Archive for January, 2011
It’s been the talk of the town for a while and finally EU countries have come up with a verdict: fresh sanctions against Belarus. Two days before the official EU decision on Monday (31 January), seven opposition activists were released from the KGB detention centre in Minsk and put under house arrest, including one formal presidential candidate: Vladimir Neklyaev.
So why the sanctions? Since the evening of election day on 19 December Blearusian civil society has faced an unprecedented level of pressure.
Political activists, journalists, human rights defenders are being taken for questioning and arrested, their offices and flats are being searched. Three out of 10 presidential candidates are still in KGB detention centre, five ex-candidates and 37 people in total face harges of organising mass protests and could spend up to 15 years in prison.
Most of them haven’t met their lawyers since 29 December. All 37 have been recognised by Amnesty International as prisoners of conscience.
What could the EU do? Ban officials from entering EU countries; freeze their assets and property in EU countries; embargo products of Belarusian state companies.
What would it bring? Only the embargo option has an impact beyond the political. There are calculations that the Belarusian economy would collapse in a matter of months if Europe stops buying Belarusian oil products and potash fertilisers. On the other hand, any restrictions from the West would inevitably push Belarus eastwards – into Russia’s loving arms.
What do Belarusians want? Belarusians hope that imprisoned activists are released. They also hope for “positive sanctions” – more freedom to travel; enhanced and non-bureaucratic co-operation with NGOs and political parties; a long-term perspective for institution-building and social development. And they want no more Russia.
What’s it all about? Is the ultimate goal regime change? The democratisation of Belarus? If the latter, the EU should proceed with restricted political dialogue with the political elite and an extended dialogue with the population at large. I do hope they consider carefully the means, not just the end.
As the last month has shown, it’s very unlikely that the BY government has the potential to carry out structural democratic reforms and to open up. At the same time, the uninformed wider public in Belarus has no way to articulate its will, no public sphere in which to imagine a new path of development. We need external help to help ourselves.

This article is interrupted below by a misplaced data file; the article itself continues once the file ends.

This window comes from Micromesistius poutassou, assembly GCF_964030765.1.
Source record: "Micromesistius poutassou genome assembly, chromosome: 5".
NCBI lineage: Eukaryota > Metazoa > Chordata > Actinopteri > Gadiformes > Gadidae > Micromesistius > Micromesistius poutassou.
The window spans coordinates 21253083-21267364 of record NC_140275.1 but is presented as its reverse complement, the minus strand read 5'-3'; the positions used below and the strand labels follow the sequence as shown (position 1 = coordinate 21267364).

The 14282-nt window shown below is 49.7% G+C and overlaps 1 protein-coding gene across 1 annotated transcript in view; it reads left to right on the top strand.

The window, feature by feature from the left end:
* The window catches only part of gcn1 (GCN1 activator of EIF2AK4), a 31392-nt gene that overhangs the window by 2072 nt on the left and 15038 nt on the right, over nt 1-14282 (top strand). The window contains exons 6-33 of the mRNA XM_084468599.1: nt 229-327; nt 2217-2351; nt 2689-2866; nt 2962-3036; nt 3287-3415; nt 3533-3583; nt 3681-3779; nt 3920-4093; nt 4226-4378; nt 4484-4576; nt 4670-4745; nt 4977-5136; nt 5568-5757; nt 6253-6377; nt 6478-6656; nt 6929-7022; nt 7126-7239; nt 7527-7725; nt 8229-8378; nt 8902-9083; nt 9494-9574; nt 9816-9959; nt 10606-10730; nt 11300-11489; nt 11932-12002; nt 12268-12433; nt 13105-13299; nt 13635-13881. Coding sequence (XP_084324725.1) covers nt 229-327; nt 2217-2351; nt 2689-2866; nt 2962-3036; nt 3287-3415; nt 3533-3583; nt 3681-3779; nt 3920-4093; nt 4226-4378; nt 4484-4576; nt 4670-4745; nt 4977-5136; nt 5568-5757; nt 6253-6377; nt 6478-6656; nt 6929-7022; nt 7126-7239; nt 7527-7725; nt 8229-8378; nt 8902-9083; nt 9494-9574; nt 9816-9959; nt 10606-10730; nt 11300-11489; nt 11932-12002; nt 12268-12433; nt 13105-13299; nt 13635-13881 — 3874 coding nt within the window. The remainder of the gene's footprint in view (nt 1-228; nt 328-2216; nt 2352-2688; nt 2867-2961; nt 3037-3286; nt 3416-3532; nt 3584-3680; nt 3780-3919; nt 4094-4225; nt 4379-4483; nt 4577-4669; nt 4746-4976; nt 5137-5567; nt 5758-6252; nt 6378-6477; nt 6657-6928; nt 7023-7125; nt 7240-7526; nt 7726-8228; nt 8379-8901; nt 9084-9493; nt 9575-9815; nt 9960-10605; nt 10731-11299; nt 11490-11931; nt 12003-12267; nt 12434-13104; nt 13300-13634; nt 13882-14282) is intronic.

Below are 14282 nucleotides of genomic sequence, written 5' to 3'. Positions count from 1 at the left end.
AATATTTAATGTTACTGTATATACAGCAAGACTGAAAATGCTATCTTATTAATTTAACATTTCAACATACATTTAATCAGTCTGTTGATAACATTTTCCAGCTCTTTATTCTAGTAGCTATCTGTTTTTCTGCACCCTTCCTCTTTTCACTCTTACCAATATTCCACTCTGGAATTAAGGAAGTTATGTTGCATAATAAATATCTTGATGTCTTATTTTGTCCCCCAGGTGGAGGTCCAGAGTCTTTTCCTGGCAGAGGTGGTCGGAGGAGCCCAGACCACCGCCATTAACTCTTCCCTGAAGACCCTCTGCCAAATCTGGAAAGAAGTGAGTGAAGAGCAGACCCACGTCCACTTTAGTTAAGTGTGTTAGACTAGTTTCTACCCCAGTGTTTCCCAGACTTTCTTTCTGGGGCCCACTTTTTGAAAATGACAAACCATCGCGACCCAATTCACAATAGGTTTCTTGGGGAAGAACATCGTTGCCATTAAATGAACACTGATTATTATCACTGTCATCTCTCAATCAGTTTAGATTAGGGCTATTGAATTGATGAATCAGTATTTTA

If supermarkets have for decades only sold apples, why would you suddenly demand pineapples, which are anyway believed to be “the worst form [of fruit?], except for all the others that have been tried?”
I know, the matter is a lot more complicated than I have pictured here. For informed Belarusians it’s been a very, VERY exhausting month. Every day has brought ups and downs and ups and then downs again. There is no signs the madness will end shortly, or that the EU sanctions will really help.
The prisoner release on the eve of the EU foreign ministers’ meeting is the traditional Belarusian political tango: two steps backward and one step forward. Will the EU be deceived again?
If nothing else, Belarus is a wonderful stress test for EU foreign policy, and its influence on events in the Union’s most direct of neighbours.
There’s nothing else you can talk about in Belarus these days. After the presidential election on 19 December people woke up in a different country. New year 2011 has brought a new reality to Belarus.
Probably, you didn’t hear?
A short retrospective, as I feel the need to explain myself, the same as German and Polish FMs Westerwelle and Sikorski – the architects of the EU-Belarus “critical” political dialogue. I’ve been trying to show it’s not that bad. Well, now it is.